In the wide array of commands offered by Git, a popular version control system, git restore stands as a crucial command for developers worldwide. Introduced in Git 2.23 as a new experimental command, it has become widely used for discarding changes in the working directory and the staging area. It is seen as an intuitive and safer alternative to other commands, such as git checkout and git reset.
Understanding Git Restore
The git restore command is a versatile tool that allows developers to restore files to a specific state. This means you can undo the changes made to files in your working directory and your staging area. This command proves to be particularly useful when you’ve made changes that you’d like to revert, whether they have been staged for commit or not.
At its most basic, git restore has two main applications:
- To unstage changes: This refers to moving changes that have been added to the staging area back to the working directory.
- To discard changes in the working directory: This effectively undoes the changes made to files in the working directory, restoring them to their previous state (usually the state of the last commit).
The basic syntax of the git restore command is as follows:
Using the git restore Command
- Unstaging Changes
Imagine you’ve made changes to a file called file1.txt and staged these changes using git add. But then you realize that you’re not ready to commit these changes. You can unstage file1.txt using git restore as follows:
git restore --staged file1.txt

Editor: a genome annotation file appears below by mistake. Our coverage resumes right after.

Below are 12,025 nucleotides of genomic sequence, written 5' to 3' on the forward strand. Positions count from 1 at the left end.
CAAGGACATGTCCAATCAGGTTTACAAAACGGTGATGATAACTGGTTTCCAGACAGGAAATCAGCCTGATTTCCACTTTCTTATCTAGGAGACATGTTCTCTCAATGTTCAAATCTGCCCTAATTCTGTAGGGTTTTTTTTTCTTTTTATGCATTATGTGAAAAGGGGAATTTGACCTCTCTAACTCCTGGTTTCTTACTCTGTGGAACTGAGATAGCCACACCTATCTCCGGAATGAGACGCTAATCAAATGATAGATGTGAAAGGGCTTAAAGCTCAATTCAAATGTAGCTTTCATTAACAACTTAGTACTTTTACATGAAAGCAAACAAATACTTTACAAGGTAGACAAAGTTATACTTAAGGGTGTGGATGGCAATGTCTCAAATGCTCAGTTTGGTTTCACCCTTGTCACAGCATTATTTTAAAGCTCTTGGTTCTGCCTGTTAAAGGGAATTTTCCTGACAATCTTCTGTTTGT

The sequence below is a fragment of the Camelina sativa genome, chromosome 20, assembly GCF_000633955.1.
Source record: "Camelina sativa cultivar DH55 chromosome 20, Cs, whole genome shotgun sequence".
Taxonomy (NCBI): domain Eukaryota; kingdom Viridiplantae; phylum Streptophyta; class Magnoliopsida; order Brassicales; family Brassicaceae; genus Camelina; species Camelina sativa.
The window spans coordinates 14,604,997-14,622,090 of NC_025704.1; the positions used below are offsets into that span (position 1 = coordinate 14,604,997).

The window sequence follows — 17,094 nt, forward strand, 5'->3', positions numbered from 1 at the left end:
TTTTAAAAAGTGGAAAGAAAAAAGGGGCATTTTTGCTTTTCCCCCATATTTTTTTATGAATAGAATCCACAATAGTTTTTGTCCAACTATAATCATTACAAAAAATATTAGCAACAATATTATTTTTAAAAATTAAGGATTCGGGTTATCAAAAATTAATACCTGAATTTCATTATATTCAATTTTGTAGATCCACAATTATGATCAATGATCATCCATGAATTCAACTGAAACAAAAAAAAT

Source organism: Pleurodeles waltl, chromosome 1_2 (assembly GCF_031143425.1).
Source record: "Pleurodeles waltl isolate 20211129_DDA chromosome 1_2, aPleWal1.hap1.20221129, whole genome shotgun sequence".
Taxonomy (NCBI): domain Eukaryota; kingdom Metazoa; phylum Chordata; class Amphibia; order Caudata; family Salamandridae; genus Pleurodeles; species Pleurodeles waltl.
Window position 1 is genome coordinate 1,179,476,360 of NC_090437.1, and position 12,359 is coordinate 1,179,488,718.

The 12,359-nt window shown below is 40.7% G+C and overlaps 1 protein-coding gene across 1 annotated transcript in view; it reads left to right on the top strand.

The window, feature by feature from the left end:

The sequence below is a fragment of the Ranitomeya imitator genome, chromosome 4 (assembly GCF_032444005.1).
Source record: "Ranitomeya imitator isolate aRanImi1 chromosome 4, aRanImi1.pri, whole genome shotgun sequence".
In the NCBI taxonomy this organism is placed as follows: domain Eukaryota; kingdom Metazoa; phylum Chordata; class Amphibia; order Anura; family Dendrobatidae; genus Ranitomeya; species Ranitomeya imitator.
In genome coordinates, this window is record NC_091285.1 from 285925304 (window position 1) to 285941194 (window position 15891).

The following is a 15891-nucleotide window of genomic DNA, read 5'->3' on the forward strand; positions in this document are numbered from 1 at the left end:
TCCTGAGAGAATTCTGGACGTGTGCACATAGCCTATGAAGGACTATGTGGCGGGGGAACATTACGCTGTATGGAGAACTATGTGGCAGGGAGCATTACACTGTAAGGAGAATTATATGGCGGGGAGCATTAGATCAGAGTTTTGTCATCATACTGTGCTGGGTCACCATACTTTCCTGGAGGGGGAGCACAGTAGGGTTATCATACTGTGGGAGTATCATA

This command moves the changes in file1.txt from the staging area back to the working directory. The changes are not discarded; they’re just not included in the next commit until you run git add again.
- Discarding Changes in the Working Directory
Suppose you’ve made changes to a file named file2.txt in your working directory, but you want to discard these changes and revert file2.txt to the state of the last commit. The git restore command can be used as follows:
git restore file2.txt
This command will discard the changes in file2.txt, restoring it to the state of the last commit. Please be careful while using this command, as the changes you’ve made will be lost.
- Restoring File to a Specific Commit
The git restore command can also be used to restore a file to the state of a specific commit. For instance, if you want to restore file3.txt to the state of a particular commit (denoted as <commit>), you can use the
git restore --source=<commit> file3.txt
The git restore command is a powerful, flexible tool in the Git ecosystem. Whether you’re looking to unstage changes or discard changes in the working directory, git restore provides an intuitive and safer method for managing changes in your project. As with all Git commands, make sure to use it with care to maintain the integrity of your codebase. Happy coding!